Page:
Finding a free half-hour in our schedule, I inquired about the graveyard. "Go to the Security Office," I was told, "and they'll give you the key." The key having been loaned with my driver's license as hostage, I followed the prescribed path into an area marked Maintenance and came to the locked gate. The lock yielded easily, but the rusted gates did not part willingly. Inside, just beyond a wooded area that screened my first glance, I came upon row after row of identical, thin, greyish white tombstones, about 200 of them. Each marked the resting place of a Jesuit who died some time between 1905 and 1970 or so, and each displayed the last name and Latinized first name of the person commemorated. How would I ever find Teilhard's?

"Way in the back," the security guard had said, and sure enough, it was, in the second last row. The tombstone was no different than any of the others, but leaning against it was a colored picture of Teilhard, whose Romanesque features reminds one of his compatriot of 300 years earlier, Blaise Pascal. And I was thrilled to find that the name on the stone next to Teilhard's was Thomas Reilly, a long lost great uncle, I'd like to think.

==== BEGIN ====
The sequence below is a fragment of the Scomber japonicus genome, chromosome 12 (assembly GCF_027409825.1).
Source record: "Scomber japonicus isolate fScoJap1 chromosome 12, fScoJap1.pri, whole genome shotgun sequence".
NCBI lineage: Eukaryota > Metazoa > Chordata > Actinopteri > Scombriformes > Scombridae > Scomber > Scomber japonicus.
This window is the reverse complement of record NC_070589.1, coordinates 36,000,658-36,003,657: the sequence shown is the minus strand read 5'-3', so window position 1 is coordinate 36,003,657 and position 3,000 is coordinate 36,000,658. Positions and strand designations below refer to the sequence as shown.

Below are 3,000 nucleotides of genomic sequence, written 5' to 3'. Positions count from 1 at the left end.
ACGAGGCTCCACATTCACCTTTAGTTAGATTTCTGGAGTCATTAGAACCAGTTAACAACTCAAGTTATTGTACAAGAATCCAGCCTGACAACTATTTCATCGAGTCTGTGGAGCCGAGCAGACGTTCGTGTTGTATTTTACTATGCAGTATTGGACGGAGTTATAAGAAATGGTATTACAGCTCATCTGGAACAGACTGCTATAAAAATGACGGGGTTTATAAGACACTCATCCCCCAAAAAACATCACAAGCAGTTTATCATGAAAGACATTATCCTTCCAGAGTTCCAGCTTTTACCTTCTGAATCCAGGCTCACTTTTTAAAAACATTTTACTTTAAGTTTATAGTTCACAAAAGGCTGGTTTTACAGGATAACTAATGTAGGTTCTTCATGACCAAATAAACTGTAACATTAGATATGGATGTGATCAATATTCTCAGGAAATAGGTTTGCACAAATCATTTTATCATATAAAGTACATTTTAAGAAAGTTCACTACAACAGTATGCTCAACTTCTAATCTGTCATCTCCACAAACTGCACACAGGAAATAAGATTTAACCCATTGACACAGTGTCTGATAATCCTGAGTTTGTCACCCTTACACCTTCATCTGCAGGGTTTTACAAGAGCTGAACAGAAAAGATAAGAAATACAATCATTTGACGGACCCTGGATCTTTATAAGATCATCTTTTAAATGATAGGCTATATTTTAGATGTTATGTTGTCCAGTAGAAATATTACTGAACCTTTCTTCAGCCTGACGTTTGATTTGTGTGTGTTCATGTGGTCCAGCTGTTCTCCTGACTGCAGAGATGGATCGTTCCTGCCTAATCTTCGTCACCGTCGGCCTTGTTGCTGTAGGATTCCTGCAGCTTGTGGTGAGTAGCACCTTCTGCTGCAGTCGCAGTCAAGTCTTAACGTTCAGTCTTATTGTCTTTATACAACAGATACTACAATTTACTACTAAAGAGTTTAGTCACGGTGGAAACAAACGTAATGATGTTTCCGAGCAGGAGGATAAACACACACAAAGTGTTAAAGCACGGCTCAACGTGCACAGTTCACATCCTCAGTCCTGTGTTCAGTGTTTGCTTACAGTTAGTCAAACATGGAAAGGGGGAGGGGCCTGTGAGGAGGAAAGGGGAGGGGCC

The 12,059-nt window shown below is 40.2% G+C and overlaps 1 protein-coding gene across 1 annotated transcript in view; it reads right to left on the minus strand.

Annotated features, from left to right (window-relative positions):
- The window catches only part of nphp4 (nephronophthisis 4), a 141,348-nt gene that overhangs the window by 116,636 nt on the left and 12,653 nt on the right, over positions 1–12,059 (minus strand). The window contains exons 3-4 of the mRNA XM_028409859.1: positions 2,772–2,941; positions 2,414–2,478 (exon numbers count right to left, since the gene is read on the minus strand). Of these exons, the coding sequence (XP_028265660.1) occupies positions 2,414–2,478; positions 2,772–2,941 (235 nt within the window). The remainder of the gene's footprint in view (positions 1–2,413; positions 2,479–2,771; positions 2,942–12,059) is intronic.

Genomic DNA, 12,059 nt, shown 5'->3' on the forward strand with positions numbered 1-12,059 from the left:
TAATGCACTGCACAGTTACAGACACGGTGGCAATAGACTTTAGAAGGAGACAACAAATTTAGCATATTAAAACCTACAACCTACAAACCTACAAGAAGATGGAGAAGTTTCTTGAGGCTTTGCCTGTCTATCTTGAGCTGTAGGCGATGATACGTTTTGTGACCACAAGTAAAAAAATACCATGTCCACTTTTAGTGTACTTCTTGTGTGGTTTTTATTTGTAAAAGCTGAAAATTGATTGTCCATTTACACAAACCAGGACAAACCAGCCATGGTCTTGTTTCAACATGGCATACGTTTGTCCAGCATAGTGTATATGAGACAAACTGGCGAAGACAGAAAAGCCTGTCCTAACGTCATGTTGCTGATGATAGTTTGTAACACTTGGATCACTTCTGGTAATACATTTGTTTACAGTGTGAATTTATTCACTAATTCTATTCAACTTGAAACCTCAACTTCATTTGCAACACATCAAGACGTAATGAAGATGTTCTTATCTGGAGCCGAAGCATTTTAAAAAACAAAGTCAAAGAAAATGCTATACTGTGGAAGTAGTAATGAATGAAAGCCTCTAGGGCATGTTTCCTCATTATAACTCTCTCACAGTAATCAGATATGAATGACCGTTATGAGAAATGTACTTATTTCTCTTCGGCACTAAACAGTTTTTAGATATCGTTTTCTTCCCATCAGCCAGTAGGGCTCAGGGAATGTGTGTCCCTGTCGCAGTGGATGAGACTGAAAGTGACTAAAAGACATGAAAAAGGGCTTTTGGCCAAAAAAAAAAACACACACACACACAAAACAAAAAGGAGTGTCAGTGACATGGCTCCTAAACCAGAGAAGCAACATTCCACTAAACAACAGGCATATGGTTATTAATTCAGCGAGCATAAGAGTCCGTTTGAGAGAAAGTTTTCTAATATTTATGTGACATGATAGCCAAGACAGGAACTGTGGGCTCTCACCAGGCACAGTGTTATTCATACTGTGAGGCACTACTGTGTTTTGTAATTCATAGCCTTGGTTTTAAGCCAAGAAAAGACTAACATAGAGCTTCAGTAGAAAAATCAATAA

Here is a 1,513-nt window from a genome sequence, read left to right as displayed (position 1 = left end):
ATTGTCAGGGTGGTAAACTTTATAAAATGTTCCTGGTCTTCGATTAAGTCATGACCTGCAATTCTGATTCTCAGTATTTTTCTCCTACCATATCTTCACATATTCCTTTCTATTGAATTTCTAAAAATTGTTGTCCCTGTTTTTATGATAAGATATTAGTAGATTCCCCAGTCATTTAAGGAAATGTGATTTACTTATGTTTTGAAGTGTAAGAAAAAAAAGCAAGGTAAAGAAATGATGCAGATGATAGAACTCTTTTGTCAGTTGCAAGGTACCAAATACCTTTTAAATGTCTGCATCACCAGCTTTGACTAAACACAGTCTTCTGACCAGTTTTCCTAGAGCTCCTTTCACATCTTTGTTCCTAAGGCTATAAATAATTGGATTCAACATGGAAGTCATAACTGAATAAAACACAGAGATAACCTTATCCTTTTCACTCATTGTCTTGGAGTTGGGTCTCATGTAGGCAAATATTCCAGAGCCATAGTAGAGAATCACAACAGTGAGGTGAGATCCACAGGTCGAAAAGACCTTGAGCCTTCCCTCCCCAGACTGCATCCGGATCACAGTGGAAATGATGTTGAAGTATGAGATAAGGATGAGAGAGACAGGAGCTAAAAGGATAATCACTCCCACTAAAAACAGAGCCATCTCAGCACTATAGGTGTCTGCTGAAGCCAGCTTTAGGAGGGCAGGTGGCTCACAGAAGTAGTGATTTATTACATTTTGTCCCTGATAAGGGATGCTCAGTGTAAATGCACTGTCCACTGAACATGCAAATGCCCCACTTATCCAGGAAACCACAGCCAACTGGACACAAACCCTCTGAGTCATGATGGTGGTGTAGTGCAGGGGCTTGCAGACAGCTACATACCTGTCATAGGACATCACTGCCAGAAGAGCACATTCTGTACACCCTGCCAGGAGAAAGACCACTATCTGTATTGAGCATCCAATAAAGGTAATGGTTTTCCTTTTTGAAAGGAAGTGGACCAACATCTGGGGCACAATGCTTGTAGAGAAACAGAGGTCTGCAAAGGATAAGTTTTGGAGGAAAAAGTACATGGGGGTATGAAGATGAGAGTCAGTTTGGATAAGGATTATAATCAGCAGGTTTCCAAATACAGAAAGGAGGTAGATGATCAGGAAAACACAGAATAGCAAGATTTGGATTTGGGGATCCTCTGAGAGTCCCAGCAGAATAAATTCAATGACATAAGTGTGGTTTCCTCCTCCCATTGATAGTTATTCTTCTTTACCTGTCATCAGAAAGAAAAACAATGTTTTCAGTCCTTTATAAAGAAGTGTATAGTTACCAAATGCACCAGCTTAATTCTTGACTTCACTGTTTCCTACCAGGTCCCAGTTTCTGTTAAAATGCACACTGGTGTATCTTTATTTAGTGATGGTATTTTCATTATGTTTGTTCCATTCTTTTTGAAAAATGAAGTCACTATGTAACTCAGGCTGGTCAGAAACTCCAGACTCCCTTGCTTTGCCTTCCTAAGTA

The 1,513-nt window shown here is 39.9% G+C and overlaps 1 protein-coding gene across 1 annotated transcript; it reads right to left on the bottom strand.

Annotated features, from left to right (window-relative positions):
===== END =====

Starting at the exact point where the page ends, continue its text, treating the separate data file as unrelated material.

So how appropriate, I wondered, was it that this great French paleontologist and Christian mystic was buried at a culinary institute? I searched Father LeRoy's preface from which I quoted earlier for a clue. The best I could do was this short excerpt from a passage describing the famous ebulliently optimistic Teilhard personality. "He was lively and gay and appreciated good cooking."

May he rest in peace.

4/22/94

Postscript: The philosophic idea for which Teilhard is most noted is his concept of a noösphere, a sphere of knowledge that he predicted would envelop the earth as humankind progressed toward a state of higher union with God called the omega point. If only Teilhard had lived until this day, I just know that he'd be spending a good part of each day surfing cyberspace on the Internet.